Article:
Look for my intention and my technique. The link is here.
Next, look at this Gallup poll on assisted dying and pay attention to this inflection point where public opinion reversed a multi-year decline and sharply ticked up. Notice the timing.
Link is here:
There are rock-solid “normal” explanations for this uptick. The high-profile case of Brittany Maynard was news for months. She died November 1st, 2014. That could easily explain the change.
Organized groups such as Compassion and Choices did tremendous work to influence politicians and the public. And a few states had by then established a good track record with assisted dying laws. So a lot of forces came together at about the same time.
And maybe enough people had dealt with their own dying parents that the national mood changed. I imagine you can think of other perfectly normal reasons for the abrupt change in public opinion. I can’t rule out any of them.
All I know for sure is that my post was designed to make this exact change in public opinion – and rapidly – at precisely the time it happened. (And you have seen how well the Master Persuader filter has predicted its outcomes: 9-out-of-nine so far, including predictions on exact timing.)
Is this a case of persuasion, coincidence, or complete bullshit?
One data point means nothing. But if you want to do some unscientific meta-analysis on the persuader topic someday, here’s one more data point for the pile.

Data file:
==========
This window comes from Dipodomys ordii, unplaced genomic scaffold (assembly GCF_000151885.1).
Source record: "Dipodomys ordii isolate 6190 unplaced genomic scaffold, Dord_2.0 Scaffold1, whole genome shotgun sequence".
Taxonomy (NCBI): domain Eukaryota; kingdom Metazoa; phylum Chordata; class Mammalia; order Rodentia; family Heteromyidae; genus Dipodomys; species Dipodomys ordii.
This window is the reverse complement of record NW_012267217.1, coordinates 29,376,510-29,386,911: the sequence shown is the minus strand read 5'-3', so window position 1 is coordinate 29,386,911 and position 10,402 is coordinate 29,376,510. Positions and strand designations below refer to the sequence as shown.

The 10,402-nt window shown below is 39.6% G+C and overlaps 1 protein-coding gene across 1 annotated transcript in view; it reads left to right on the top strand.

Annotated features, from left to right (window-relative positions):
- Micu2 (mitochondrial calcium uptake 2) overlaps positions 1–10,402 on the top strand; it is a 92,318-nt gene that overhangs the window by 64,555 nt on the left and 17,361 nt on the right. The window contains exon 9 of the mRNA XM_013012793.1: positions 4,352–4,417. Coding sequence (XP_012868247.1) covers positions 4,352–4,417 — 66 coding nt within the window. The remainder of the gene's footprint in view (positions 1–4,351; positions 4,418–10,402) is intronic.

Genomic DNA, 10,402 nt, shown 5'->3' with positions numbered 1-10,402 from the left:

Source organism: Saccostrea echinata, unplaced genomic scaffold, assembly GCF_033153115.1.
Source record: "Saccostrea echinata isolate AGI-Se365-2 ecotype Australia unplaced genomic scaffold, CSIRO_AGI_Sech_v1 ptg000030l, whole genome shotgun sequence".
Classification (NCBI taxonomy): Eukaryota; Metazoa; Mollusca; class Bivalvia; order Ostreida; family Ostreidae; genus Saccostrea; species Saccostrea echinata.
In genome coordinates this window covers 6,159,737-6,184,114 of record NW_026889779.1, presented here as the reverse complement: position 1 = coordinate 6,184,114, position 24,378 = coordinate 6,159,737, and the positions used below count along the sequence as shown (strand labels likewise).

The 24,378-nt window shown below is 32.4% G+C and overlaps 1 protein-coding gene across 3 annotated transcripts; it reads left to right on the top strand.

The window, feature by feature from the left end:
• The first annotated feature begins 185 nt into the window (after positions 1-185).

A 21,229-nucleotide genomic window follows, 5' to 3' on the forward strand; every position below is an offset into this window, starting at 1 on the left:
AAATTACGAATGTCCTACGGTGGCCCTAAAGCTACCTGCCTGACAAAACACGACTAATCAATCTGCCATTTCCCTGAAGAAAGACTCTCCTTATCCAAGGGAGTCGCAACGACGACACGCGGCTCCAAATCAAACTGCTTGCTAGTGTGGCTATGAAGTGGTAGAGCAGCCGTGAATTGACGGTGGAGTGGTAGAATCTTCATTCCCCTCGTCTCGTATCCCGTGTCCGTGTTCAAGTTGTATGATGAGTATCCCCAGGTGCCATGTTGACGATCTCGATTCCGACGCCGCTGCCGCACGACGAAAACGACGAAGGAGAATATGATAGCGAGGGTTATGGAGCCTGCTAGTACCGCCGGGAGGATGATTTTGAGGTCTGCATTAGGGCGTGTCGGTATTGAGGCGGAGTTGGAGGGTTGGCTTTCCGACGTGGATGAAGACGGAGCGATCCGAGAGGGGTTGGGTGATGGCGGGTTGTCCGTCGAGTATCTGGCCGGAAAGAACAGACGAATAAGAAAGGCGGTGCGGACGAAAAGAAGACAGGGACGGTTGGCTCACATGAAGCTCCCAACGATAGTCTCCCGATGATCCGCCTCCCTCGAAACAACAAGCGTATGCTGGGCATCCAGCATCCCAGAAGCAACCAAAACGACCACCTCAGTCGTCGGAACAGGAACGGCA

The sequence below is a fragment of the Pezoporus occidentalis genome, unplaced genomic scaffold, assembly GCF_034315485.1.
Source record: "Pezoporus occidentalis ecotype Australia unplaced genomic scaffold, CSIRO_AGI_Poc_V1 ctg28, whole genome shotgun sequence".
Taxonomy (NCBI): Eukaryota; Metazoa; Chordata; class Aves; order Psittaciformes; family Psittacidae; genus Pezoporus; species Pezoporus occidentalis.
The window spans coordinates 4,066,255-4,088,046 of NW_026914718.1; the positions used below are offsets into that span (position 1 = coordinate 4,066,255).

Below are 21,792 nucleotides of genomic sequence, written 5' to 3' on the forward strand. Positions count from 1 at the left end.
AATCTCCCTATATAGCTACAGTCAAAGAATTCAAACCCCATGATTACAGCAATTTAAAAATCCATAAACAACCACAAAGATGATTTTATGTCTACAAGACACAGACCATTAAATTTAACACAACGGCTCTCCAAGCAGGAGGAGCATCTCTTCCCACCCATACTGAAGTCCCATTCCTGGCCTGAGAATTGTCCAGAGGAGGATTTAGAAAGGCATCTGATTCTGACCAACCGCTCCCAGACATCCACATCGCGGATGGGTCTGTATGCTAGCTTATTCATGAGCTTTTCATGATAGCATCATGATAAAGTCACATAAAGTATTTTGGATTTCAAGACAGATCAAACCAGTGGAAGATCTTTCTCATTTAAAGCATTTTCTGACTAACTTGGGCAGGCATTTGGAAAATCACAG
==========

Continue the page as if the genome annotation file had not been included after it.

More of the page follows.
Again, I remind you this is just for fun. Coincidences are usually just coincidences. I have NO evidence that my actions made a difference, and make no claim that they did. My personal belief is that the folks who did the organizing on this issue got it done. They consulted the right experts, A-B tested messages, raised money, and capitalized on events in the news. I give them 100% credit. It was a tremendous job. I had just enough contact with the main advocates to know they were the right people to get it done.
The only thing I know for sure is that I wasn’t willing to let the law on this topic stand. Had the recent vote in California not gone my way, I would still be all over it until I prevailed. And my odds of success, over time, would have been close to 100%, because persuasion is cumulative. I just needed to lean on it long enough, and hard enough, because there were no Master Persuaders on the other side to stop me. I’m glad it wasn’t necessary. Apparently compassion and reason came together with the help of advocates and organizers.
In my latest book that you’re tired of hearing about, I talk about the difference between wanting something and deciding to get it. In this case, I decided to get it. I’m reasonably certain nothing would have stopped me. I’m glad it wasn’t necessary.
Unless it was. We can never know for sure.
Update: Some Twitter followers asked about my site traffic for that blog post. I don’t have stats because I lost that history with the site redesign, but that post was my biggest traffic of all time, by a big margin.